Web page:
Abigail didn’t call David out; she called him forth.


I understand David because I’m married to a drop deal gorgeous woman, Christine, who has called me forth on numerous occasions.


There are some takeaways from that I am trying to practice more:


  1. Identify the positive aspects in a person and build upon them
  2. Articulate to that person what I see about them that they might not see themselves
  3. If they are consumed with all the negative, have the courage to remind them, “that’s not who you are; this is who you are.”
  4. Make the person’s destiny, not their destruction, the reason for my approach.








Go Outside for a Better Inside

Go Outside for a Better Inside

“Go outside for a better inside!”

Phil Taunton, the legendary Kansas outdoor advocate, coined that phrase which has become one of my favorite maxims for life. Going outside always makes me feel better inside.

While some prefer exotic world travel as a vacation destination, my desire for the perfect vacation is always the same: tent camping in the Rockies. I echo John Muir who said, “The mountains are calling, and I must go.”

I not only enjoy going outside, I need to go outside. It turns out, everyone benefits by getting close to nature. For those who don’t, they are subject to, Nature Deficit Disorder – the idea that people, children especially, need to spend time in the outdoors. Richard Louv, author of the book Last Child in the Woods: Saving Our Children From Nature-Deficit Disorder, tells the story of interviewing a child who told him that he liked playing indoors more than outdoors “’cause that’s where all the electrical outlets are.”

Thanks to John Muir and President Theodore Roosevelt, we have an incredible National Park System that provides access for the public to some of the most pristine and protected places on earth. While many of us in America take that for granted, the history of European feudalism, aristocracy, and land ownership, only the wealthy had access to the most beautiful places.

However, the beauty of democracy is that anyone can enjoy nature at its most glorious display.

What the National Parks don’t provide access too, the State Park System does. In Kansas, where I live, 98% of the land is privately owned and is often posted with “No Trespassing” signs. The Kansas Department of Wildlife and Parks provides public access to some of the most beautiful areas in Kansas.  Although a state agency, they are not funded with taxpayer dollars. Instead, they operate entirely on revenue generated from the sale of hunting and fishing licenses, camping permits and other usage fees. In addition, thanks to the Pittman-Robertson Act of 1934 which sits aside the 11% excise tax on firearms and ammunition to be used for conservation programs, training programs and infrastructure such as state-of-the-art gun ranges. In fact, the resurgence and conservation of wildlife like whitetail deer, turkey and other game animals is funded almost entirely by hunters.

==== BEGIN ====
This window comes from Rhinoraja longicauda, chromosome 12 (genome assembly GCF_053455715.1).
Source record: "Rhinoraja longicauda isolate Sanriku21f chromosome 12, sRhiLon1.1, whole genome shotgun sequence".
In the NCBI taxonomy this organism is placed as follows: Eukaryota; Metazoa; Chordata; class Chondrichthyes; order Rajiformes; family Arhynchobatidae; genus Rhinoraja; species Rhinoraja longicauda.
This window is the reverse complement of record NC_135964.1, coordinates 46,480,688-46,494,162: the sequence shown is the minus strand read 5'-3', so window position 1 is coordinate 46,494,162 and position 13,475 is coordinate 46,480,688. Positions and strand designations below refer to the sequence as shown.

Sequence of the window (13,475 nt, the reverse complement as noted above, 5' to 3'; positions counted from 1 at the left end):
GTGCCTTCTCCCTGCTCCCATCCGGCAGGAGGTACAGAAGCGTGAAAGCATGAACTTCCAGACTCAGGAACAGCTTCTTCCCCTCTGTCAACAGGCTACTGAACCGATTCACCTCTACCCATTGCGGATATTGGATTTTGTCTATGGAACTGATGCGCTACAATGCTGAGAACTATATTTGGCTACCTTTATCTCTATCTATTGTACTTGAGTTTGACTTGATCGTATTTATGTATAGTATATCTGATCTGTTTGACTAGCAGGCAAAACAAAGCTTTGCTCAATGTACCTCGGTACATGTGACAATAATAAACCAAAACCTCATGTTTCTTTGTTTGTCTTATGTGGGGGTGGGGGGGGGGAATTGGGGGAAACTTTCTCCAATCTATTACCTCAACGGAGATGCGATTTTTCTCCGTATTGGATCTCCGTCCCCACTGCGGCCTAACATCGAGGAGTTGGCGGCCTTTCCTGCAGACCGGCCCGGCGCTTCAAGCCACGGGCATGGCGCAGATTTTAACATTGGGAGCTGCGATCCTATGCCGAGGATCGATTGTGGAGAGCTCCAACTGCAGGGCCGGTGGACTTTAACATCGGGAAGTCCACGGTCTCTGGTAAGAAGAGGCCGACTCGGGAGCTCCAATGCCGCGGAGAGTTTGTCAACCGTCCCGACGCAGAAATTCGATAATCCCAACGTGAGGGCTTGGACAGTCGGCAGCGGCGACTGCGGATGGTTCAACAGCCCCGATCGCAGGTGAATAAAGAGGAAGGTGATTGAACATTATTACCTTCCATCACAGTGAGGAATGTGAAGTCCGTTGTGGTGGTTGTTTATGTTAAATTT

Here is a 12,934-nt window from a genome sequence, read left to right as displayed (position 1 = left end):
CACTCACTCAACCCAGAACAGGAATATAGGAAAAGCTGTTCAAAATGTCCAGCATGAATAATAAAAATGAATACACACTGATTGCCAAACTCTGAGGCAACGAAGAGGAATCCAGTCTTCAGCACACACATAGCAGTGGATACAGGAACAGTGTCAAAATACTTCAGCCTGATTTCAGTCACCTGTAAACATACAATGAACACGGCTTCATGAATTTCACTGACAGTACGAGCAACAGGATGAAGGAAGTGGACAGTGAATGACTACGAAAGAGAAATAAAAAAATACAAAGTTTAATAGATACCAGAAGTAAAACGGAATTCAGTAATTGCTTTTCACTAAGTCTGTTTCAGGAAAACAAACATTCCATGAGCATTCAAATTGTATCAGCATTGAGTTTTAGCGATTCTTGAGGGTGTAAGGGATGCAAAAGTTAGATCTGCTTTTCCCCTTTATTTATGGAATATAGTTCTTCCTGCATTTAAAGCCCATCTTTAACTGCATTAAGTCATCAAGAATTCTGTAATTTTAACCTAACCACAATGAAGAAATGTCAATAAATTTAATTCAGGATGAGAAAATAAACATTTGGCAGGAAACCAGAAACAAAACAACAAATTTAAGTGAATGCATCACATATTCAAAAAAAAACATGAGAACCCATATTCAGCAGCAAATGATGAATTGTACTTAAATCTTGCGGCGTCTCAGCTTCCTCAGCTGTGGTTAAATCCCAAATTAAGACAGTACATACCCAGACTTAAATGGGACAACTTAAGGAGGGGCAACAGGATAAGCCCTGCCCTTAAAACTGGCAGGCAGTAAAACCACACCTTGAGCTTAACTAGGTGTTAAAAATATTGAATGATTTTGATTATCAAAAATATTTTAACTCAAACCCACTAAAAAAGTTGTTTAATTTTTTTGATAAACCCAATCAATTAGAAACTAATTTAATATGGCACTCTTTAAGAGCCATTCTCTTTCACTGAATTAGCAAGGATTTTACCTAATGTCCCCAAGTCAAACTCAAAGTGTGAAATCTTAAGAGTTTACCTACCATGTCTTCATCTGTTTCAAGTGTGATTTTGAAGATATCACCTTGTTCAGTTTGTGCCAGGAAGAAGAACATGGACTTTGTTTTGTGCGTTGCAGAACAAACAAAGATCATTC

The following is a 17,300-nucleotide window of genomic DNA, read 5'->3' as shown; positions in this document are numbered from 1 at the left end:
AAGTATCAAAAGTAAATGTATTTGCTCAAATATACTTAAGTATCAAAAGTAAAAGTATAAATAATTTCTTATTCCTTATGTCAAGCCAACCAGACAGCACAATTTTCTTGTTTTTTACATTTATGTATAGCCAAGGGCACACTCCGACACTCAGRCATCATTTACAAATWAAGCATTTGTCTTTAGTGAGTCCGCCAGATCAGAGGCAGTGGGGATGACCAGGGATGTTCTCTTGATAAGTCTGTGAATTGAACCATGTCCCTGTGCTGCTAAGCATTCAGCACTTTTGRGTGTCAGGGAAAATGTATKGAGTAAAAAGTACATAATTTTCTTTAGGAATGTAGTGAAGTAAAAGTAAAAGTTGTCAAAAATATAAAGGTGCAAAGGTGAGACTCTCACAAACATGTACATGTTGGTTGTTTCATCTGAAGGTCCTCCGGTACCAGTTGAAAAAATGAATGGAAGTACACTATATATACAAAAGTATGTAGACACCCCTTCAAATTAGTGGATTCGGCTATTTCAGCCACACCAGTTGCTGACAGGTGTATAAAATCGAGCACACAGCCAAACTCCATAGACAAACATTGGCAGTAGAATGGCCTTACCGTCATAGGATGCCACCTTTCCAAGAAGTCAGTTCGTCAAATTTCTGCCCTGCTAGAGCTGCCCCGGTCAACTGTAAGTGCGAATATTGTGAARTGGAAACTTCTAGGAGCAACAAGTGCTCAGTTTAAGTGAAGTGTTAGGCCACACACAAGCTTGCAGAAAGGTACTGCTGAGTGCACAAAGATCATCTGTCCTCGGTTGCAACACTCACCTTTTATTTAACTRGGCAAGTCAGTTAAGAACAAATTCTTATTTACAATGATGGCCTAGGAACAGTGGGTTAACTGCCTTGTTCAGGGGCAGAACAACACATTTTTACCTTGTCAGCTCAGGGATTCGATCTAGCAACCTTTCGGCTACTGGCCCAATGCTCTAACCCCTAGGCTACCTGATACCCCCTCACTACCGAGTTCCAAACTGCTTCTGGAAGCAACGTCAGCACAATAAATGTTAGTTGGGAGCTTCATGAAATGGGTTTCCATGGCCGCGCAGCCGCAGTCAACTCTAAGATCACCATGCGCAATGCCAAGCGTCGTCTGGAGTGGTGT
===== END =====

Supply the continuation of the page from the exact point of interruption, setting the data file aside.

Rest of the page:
One positive outcome of Covid is that both the National Parks and State Parks have seen an explosive – and, at times, difficult to manage – use of their parks.  We recently spent a week in the Rocky Mountain National Park which has resorted a timed-entry system, limiting the number of vehicles allowed into the park.

But you don’t have to go to a national or state park to enjoy the physical and mental health befits of nature. There has been a surge in the last few years, driven by both health and economic benefits, for public access to trails. In Kansas, the Kansas Trails Council has received considerable support by numerous community foundations to build trails in cities, most of which can be found on this map.

While traveling, I frequently use the app, All Tails, to find a trail near me. This is a great way to break up long road trips!

Back to the tent camping: my wife and I recently spent a week in our tent in the Rockies, a tradition that we started on our honeymoon when we backpacked 9 miles up into the Indian Peaks Wilderness in Colorado. We woke up that first morning in September to snow on the ground and 21-degree temperatures. Since then, we’ve replaced the small two-person tent with a ground pad to a large, 10-person tent with an air-up queen-sized mattress. We’re not exactly “roughing it” but we breath pure mountain air 24 hours a day and endure whatever elements nature throws at us.

Here are the reasons I love tent camping:

1. Being in nature 24/7 cleanses my soul like pure mountain water cascading through my veins.

2. Hiking in the mountains and breathing pure mountain air clarifies my purpose and sharpens my “why.”

3.  God whispers to me more in nature than anywhere else.

4. I eat healthier because of slow cooking with cast iron Dutch ovens and skillets.

5.  Writing flows profusely with pen and pad.

6.  I sit at night and watch stars join hands with the moon and dance thru the sky.

7. I read voraciously.

8. I find answers to my deepest questions while gazing into a mesmerizing campfire.

9. Long, uninterrupted conversations with my wife as we put plans to our dreams, laughter to our life and meaning to our memories.

10. There are trout waiting in crystal streams to torment me while I fly fish.

The mountains are calling and I must go. – John Muir